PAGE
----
Neal Cassady

Neal Cassady (1926-1968), born in Salt Lake City, “Adonis of Denver” (according to Allen Ginsberg), never published a book in his life but gained international notoriety and fame as the near-official muse of the Beat movement.  Cassady’s influence changed English literature and helped to usher in both Beat poetry and literature and the succeeding hippy movement.  He became something like a real American version of John Milton’s Satan from Paradise Lost – someone who was willing to appear evil to wider society in order to celebrate his own individuality.  In novels and poems where he appears (there are quite a few of them), he is nearly always portrayed as a kind of drug-fueled human supernova, a fast-talking combination of holy man and devil.  He died in Mexico after a wedding reception of exposure, an appropriately long list of chemicals found in his blood.

Cassady’s early life was marked by tragedy.  He was born in Salt Lake City in 1926.  His mother died when he was 10, after which he moved with his father to Colorado.  He lived a transient existence with his alcoholic father and was first arrested when he was fifteen.  In 1946, on a trip to New York, he met Jack Kerouac and Allen Ginsberg, the cornerstones of the Beat movement in literature.  Those relationships, which lasted the rest of his short life, became the foundation of some of the most important and influential works of Beat literature.

As a friend and lover to both Kerouac and Ginsberg, he inspired classic characters and moments in their work.  Most famously, Kerouac modelled the character of Dean Moriarty in his On the Road on Cassady.  The image of Cassady giving the literal and metaphorical finger to society changed the figure of the hero in American literature.  Kerouac’s Moriarty is authentic, a madman and a genius.  He pushes and literally drives the action of the story.  Characters based on him appear in several of Kerouac’s novels.  Ginsberg dedicated several lines of his classic poem Howl to Cassady, the “secret hero of these poems.”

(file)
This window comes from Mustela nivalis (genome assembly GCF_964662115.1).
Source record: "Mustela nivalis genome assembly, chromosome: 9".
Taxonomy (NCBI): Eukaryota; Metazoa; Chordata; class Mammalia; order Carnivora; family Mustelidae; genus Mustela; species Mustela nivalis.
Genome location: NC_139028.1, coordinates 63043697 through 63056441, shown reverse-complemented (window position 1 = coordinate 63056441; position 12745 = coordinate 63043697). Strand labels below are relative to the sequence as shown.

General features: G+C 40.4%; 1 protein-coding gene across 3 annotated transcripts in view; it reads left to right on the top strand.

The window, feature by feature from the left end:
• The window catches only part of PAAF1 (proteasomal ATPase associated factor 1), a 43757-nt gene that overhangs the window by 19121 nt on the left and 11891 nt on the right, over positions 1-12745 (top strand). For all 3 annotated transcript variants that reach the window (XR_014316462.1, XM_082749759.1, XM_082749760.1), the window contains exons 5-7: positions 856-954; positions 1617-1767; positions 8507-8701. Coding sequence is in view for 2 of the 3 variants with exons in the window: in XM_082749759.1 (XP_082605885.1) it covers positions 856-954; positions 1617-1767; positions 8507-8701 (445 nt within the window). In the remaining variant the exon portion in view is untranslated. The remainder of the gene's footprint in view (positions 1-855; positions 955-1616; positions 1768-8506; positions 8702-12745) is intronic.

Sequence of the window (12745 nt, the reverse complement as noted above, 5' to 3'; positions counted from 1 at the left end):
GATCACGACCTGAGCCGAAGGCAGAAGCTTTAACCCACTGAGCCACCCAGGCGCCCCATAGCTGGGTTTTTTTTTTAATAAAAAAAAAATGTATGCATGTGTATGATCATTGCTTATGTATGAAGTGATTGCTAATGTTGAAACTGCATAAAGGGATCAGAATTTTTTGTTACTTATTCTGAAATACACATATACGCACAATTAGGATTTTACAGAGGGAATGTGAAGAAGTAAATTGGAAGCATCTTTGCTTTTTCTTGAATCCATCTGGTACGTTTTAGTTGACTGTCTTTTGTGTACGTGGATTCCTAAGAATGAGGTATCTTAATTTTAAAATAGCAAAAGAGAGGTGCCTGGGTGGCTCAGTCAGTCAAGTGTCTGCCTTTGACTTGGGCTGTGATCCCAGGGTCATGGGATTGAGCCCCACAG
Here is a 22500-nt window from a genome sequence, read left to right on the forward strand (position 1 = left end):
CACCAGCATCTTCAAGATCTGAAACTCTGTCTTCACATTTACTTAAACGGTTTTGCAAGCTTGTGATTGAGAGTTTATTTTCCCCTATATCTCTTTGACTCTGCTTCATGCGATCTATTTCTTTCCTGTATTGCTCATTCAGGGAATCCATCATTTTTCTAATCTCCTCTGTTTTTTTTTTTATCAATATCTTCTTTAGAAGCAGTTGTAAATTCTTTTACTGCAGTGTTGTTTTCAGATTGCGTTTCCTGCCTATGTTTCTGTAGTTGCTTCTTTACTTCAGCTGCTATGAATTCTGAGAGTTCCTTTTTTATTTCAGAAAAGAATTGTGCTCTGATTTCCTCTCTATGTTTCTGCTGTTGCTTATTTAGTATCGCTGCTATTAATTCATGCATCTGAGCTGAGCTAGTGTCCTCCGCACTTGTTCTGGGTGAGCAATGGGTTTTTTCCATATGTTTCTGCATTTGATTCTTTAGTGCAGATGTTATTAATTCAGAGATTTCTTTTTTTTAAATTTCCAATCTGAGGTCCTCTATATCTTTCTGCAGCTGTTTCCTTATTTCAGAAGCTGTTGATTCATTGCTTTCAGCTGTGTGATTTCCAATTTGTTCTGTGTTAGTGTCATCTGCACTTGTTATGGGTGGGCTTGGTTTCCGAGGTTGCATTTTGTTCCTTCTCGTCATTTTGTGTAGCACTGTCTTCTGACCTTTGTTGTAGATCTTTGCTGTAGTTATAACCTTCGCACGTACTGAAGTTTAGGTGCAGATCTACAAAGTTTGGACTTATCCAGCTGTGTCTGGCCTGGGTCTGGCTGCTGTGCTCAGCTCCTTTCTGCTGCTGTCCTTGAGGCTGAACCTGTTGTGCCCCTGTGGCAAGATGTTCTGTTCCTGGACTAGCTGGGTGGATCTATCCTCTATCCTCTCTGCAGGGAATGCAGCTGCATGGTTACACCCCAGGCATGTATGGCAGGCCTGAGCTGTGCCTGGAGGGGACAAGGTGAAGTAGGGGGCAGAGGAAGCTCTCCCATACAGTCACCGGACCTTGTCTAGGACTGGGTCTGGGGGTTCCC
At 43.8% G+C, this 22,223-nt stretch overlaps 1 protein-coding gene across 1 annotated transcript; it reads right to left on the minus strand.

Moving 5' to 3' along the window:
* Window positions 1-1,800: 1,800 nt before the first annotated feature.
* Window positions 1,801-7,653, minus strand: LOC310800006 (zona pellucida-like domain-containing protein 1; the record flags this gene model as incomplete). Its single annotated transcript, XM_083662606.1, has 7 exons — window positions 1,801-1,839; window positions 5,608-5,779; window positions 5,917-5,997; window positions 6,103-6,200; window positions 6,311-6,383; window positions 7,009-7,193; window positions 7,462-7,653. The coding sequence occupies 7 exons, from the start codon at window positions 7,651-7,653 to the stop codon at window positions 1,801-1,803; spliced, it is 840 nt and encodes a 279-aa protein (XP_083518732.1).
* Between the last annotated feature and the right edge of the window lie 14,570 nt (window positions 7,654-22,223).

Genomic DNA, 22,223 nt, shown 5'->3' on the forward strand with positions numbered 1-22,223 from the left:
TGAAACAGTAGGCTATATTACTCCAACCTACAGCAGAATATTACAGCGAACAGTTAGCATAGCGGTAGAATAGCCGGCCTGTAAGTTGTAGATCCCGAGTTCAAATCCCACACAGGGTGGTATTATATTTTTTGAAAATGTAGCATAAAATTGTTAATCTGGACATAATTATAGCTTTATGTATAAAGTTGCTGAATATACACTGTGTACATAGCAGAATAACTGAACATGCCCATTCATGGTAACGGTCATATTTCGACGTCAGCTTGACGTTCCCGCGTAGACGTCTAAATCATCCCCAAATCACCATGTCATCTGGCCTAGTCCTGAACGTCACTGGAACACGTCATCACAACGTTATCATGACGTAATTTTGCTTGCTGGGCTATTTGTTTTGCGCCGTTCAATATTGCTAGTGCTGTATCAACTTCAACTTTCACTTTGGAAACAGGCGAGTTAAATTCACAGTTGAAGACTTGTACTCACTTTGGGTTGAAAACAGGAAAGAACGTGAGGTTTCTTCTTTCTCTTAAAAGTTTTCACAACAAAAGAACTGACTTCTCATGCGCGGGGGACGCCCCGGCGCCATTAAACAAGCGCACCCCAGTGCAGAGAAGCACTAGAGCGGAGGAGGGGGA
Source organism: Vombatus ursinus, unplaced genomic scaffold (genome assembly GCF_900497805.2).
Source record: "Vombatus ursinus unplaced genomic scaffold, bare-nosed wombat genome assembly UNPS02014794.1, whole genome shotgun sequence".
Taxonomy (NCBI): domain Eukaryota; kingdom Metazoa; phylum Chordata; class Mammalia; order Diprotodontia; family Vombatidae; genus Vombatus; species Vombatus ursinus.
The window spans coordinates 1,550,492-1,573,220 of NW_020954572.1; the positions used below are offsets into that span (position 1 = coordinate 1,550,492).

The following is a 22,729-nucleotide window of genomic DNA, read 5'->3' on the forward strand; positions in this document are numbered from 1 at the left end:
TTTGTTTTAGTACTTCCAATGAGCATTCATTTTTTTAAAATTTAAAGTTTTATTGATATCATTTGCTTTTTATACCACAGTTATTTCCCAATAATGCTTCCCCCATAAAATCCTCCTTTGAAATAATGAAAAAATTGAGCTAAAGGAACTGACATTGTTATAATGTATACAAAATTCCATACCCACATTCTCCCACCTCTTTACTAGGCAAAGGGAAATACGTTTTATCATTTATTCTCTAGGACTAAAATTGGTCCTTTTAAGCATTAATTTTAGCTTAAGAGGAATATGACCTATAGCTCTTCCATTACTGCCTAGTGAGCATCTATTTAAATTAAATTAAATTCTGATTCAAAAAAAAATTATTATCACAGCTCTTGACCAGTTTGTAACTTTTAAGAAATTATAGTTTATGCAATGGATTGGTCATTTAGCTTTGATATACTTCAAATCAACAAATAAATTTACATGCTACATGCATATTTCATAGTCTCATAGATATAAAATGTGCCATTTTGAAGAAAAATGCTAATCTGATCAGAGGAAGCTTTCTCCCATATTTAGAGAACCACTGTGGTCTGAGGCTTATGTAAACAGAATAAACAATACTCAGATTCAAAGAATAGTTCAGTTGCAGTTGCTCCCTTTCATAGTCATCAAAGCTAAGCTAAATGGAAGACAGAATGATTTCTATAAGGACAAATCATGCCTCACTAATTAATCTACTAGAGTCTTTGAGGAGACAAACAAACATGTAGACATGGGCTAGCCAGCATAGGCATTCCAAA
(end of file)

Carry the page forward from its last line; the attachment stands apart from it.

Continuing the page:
But while Cassady is best known for inspiring Kerouac to create Moriarty, his influence on the novel and on literary history goes deeper than just providing a character sketch.  Kerouac himself credits Cassady with the discovery of “Spontaneous Prose,” the style that characterizes On the Road and which electrocuted American literature at the time.  Although Cassady never published anything during his life, he was a prolific letter writer.  Cassady wrote the “Joan Anderson Letter” in 1950, a mammoth piece of correspondence – “practically a novella,” according to the Beat Museum – to Kerouac, in which he describes in strenuous detail an affair with the letter’s namesake, Joan.  Cassady’s prose is fast-paced, erudite, lurid, and can be shocking to a 21st century sensibility (he talks about leaving Joan for the evening immediately after her suicide attempt during which she drinks ammonia because they won’t be able to have sex that night).  The letter inspired Kerouac, who called it “the greatest piece of writing I ever saw” and used it as the model for the spontaneous style that brought him fame.

Cassady continued his role as countercultural icon and muse through the 60’s, most notably as a member of Ken Kesey’s Merry Pranksters, a band of artists and writers who travelled the United States in a bus named Further, which Cassady drove.  He appears prominently in Thomas Wolfe’s classic The Electric Kool-Aid Acid Test as the driver of the Further, the bus that the Pranksters ride across the U.S.  His relationship with the Pranksters lasted until his death.

Although many people remember Cassady for his rowdy life, his legacy has been more complicated.  His wife of fifteen years, Carylon Cassady, wrote a book, Off the Road, that argues that Cassady took fatherhood (they had three children) seriously and desperately wanted to be respected.  She points out that throughout the period in which he became integral to the Beat movement, Cassady maintained a job with the Southern Pacific Railroad.  Indeed, Cassady tried to publish a novel during his life and was close to finishing it at the time of his death.  A fictionalized account of his early life, the novel has been published posthumously as The First Third along with collections of his correspondence.

Bibliography

  • The First Third, City Lights Books, San Francisco, 1981.
  • Collected Letters, 1944-1967, Dave Moore, ed., Penguin Books, New York, 2004.

Links

The Neal Cassady Estate website, which collects links and articles about Neal and Carolyn Cassady.

An excerpted section of the Joan Anderson Letter that inspired Kerouac's spontaneous prose.